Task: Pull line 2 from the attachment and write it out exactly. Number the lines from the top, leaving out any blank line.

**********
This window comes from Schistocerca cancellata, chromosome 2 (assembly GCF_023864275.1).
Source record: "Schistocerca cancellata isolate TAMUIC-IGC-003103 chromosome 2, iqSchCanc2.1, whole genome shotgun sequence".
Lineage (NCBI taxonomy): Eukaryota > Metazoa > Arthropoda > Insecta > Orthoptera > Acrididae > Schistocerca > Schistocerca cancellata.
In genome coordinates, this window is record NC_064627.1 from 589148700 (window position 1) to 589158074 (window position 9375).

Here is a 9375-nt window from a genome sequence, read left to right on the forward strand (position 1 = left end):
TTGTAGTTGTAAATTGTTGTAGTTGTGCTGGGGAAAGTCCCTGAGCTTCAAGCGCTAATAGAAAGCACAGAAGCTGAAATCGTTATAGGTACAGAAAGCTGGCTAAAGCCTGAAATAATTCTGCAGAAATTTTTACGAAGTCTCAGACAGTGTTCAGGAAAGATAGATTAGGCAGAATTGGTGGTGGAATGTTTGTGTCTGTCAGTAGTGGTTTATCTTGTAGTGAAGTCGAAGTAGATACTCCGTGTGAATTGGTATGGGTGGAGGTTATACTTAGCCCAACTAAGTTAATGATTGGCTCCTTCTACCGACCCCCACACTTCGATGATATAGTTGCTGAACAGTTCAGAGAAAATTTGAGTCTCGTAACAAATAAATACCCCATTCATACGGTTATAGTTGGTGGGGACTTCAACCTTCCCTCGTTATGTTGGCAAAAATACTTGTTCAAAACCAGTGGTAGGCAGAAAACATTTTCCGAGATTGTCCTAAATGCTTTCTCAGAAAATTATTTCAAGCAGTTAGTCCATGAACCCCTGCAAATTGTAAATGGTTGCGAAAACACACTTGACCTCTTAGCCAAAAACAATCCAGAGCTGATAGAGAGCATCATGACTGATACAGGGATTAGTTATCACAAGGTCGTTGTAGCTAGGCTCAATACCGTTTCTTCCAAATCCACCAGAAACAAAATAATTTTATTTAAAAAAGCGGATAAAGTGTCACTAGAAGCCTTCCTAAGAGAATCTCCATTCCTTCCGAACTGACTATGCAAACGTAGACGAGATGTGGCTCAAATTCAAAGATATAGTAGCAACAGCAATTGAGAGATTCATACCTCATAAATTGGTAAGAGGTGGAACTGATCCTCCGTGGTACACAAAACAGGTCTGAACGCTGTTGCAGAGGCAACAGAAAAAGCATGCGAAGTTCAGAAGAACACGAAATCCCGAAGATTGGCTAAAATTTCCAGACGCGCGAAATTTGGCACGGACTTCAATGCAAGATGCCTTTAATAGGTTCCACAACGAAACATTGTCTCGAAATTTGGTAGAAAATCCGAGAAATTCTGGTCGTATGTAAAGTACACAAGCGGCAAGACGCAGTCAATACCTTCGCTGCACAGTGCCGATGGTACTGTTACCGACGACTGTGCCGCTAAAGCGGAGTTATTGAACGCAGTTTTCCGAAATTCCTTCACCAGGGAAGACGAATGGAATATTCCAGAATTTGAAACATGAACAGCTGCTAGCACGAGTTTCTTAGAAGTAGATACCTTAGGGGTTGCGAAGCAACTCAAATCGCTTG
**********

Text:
Source record: "Schistocerca cancellata isolate TAMUIC-IGC-003103 chromosome 2, iqSchCanc2.1, whole genome shotgun sequence".